I had just started pursuing music again, and I was off writing a song with a friend that day. By the time I got home, my wife was surrounded by paperwork in the living room. We got a phone call a week later saying that the birth parents chose us. We had three weeks till the baby was due. So we went up to New York for Thanksgiving and broke the news to the family. It was beautiful. And then the next night, we got a picture and a text message saying she came early. She was born while we were eating Thanksgiving dinner in 2018. We took a red-eye home and borrowed a car seat from a friend. It was nuts, but it was so good. That’s the thing, you can’t write them like the good Lord does. It’s really scary, but it’s also just insanely gratifying. I think about this with songs, too. When you really follow the Lord, you don’t get to take credit for the victories, but you also don’t get to take credit when things don’t go your way. That’s not your deal. You’re just on the ride trying your best to do what He says. That’s it.

RELATED CONTENT: 21 Questions with Andrew Ripp on Inspiration, Fatherhood, and "Jericho"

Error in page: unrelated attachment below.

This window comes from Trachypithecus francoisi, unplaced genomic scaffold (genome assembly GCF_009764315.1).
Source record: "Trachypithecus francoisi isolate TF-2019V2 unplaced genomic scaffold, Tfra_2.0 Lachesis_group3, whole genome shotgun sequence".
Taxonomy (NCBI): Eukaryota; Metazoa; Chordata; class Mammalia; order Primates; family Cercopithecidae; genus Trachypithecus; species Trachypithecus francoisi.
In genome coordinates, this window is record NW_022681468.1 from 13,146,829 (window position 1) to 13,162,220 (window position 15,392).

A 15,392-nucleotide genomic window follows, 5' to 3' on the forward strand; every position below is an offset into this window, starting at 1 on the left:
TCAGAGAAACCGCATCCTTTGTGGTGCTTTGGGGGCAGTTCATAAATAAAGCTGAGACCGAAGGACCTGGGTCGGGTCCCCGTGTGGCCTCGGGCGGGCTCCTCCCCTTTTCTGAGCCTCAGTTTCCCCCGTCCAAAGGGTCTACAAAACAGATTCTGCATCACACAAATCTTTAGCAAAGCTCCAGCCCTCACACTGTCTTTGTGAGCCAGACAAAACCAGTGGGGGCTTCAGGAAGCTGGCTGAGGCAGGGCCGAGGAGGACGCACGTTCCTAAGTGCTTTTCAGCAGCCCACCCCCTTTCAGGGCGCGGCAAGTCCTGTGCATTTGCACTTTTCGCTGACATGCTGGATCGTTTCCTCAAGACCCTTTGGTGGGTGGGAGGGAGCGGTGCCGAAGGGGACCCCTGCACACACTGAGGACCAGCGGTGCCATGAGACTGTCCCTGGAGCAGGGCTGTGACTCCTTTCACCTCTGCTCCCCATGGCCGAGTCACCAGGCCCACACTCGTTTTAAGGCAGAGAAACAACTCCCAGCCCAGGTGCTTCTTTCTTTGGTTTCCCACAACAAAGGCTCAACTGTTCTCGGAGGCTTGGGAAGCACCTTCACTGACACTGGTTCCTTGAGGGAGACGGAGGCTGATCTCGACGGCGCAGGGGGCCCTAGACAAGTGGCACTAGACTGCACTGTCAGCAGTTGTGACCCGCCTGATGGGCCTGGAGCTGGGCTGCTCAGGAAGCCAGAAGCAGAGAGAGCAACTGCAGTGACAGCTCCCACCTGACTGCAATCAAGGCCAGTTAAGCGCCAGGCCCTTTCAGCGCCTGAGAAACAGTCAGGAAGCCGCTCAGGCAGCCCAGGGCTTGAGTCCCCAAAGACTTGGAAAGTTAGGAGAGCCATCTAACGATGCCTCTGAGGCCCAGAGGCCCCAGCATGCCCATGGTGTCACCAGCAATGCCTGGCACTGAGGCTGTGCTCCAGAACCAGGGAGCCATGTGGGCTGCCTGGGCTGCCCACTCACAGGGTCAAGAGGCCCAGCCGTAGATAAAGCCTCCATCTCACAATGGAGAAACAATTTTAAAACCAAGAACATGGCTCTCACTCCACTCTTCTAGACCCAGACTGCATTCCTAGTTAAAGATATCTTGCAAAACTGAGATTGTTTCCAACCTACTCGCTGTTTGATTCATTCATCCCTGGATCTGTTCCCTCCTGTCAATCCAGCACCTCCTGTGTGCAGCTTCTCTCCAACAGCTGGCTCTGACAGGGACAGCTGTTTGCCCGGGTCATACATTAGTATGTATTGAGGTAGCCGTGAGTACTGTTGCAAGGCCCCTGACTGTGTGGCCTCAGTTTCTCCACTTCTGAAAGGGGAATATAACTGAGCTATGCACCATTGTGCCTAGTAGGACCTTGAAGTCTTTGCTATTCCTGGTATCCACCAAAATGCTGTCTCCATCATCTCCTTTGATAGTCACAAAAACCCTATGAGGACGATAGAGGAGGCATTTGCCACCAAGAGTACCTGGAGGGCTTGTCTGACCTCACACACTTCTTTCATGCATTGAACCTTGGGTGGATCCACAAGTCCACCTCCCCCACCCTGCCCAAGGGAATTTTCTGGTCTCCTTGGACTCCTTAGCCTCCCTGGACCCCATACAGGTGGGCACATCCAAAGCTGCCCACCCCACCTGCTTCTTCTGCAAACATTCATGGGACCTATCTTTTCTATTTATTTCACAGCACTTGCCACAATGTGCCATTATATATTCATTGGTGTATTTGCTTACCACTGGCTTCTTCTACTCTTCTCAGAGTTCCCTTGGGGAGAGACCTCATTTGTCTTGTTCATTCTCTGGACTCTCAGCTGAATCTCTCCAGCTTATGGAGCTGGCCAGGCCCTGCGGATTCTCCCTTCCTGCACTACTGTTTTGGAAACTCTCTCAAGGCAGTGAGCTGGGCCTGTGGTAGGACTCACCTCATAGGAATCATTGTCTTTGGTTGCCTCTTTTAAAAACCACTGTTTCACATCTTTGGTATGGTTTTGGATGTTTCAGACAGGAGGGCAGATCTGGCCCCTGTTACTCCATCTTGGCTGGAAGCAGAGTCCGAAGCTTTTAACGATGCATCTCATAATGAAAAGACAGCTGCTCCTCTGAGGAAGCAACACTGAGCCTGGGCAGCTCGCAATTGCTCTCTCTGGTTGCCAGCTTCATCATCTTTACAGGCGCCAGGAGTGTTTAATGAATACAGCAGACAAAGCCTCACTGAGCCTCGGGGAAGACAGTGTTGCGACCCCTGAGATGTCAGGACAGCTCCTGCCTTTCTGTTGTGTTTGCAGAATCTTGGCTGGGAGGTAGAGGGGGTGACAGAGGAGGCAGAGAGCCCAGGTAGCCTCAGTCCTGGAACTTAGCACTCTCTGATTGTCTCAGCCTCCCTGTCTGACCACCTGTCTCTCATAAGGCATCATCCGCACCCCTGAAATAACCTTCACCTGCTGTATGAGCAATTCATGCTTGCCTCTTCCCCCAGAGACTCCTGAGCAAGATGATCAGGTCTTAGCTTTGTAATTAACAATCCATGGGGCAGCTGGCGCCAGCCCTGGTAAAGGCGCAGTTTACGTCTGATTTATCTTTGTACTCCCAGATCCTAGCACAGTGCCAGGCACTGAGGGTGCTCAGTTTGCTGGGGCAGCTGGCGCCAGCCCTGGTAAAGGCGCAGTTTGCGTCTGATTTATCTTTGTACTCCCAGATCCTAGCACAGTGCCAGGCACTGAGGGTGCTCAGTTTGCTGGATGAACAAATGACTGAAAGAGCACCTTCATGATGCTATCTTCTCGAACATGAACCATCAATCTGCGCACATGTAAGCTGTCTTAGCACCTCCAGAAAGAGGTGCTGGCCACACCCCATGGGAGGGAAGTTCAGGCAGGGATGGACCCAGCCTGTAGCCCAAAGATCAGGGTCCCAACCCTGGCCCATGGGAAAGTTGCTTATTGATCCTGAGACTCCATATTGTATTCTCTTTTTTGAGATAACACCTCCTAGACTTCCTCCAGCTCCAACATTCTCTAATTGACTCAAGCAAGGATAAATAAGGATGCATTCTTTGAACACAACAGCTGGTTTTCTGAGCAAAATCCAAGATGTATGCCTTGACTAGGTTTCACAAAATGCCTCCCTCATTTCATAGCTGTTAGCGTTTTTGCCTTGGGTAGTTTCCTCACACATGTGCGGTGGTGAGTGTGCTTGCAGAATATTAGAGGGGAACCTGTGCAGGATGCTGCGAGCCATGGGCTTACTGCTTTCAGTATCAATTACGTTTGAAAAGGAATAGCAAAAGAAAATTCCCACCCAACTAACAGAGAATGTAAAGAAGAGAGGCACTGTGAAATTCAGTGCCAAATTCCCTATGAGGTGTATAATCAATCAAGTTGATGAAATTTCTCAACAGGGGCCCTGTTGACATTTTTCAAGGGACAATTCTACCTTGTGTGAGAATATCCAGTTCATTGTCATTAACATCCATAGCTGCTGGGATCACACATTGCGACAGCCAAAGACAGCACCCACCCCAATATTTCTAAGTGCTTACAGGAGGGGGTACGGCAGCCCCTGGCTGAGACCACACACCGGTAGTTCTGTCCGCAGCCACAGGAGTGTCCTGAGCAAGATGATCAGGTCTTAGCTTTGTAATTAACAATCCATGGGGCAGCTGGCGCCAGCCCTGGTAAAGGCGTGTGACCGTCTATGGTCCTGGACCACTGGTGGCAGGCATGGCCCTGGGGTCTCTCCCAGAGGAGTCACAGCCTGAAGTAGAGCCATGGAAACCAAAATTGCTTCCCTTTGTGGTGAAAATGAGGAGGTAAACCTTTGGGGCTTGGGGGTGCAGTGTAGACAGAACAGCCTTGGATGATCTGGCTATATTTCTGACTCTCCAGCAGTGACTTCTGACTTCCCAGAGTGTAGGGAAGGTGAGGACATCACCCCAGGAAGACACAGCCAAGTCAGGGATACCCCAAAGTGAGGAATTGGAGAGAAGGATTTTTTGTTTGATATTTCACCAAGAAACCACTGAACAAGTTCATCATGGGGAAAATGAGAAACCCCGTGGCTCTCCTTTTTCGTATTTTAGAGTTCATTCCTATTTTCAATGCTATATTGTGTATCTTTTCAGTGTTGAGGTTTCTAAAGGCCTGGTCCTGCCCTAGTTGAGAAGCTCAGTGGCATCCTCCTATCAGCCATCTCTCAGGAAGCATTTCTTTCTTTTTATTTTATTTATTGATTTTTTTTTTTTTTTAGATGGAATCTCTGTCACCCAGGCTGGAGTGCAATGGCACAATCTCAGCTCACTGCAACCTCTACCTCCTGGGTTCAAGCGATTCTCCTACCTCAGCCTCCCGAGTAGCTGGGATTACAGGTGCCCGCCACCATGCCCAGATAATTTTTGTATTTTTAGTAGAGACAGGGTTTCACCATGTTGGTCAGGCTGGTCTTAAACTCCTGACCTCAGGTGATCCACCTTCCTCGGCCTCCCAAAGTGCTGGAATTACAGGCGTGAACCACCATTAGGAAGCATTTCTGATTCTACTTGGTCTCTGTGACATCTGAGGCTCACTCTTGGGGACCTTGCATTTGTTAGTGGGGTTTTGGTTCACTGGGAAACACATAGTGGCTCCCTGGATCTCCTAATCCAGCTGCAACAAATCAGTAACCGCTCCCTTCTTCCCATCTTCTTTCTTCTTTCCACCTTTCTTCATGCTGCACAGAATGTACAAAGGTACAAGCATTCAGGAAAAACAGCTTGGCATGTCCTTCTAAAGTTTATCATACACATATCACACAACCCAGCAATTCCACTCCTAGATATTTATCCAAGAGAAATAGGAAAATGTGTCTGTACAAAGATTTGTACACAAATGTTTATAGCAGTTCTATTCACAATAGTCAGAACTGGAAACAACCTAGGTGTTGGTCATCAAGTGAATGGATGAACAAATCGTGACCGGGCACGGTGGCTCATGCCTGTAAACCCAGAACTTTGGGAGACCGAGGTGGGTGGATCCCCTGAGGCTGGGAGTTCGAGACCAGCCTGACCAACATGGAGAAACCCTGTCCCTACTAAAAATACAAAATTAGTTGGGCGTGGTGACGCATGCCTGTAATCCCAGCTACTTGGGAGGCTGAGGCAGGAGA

K-LOVE: What would you say to someone who’s in a season of waiting?

Andrew Ripp: I would say there’s something in that season that you can only experience in that season. God gave me this visual during that time, where I had this treasure chest. In that two-year season of life, I didn’t have any idea what He was doing, but I was just pursuing Him, I was filling my treasure chest with weapons. Every day there was another thing to add to the chest — some truth, a piece of wisdom, an opportunity to be there for a friend, an opportunity to celebrate somebody I was jealous of. And every time I did it, I felt like the chest just got more full of weapons, things that I could bust out later when I’m up against fear. So my advice would be to fill up that treasure chest with weapons that will last.